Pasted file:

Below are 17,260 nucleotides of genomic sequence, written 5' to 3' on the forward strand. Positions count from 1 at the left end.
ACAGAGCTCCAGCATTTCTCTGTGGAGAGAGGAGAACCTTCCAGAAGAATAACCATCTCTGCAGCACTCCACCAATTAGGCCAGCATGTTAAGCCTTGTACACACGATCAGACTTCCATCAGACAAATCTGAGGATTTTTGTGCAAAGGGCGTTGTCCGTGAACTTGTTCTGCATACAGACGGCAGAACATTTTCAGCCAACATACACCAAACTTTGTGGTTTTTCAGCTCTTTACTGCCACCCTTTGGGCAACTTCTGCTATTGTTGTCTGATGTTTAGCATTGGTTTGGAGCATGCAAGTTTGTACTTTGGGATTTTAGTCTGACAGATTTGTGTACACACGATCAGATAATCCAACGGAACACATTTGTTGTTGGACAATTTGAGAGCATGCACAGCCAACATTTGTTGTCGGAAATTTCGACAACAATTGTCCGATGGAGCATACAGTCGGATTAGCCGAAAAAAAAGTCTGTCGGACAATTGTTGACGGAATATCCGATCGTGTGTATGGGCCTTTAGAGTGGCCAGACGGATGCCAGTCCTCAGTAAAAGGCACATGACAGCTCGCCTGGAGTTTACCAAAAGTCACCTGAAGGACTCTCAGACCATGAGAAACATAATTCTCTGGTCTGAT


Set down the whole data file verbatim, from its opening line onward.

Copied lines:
Below are 17,260 nucleotides of genomic sequence, written 5' to 3' on the forward strand. Positions count from 1 at the left end.
ACAGAGCTCCAGCATTTCTCTGTGGAGAGAGGAGAACCTTCCAGAAGAATAACCATCTCTGCAGCACTCCACCAATTAGGCCAGCATGTTAAGCCTTGTACACACGATCAGACTTCCATCAGACAAATCTGAGGATTTTTGTGCAAAGGGCGTTGTCCGTGAACTTGTTCTGCATACAGACGGCAGAACATTTTCAGCCAACATACACCAAACTTTGTGGTTTTTCAGCTCTTTACTGCCACCCTTTGGGCAACTTCTGCTATTGTTGTCTGATGTTTAGCATTGGTTTGGAGCATGCAAGTTTGTACTTTGGGATTTTAGTCTGACAGATTTGTGTACACACGATCAGATAATCCAACGGAACACATTTGTTGTTGGACAATTTGAGAGCATGCACAGCCAACATTTGTTGTCGGAAATTTCGACAACAATTGTCCGATGGAGCATACAGTCGGATTAGCCGAAAAAAAAGTCTGTCGGACAATTGTTGACGGAATATCCGATCGTGTGTATGGGCCTTTAGAGTGGCCAGACGGATGCCAGTCCTCAGTAAAAGGCACATGACAGCTCGCCTGGAGTTTACCAAAAGTCACCTGAAGGACTCTCAGACCATGAGAAACATAATTCTCTGGTCTGAT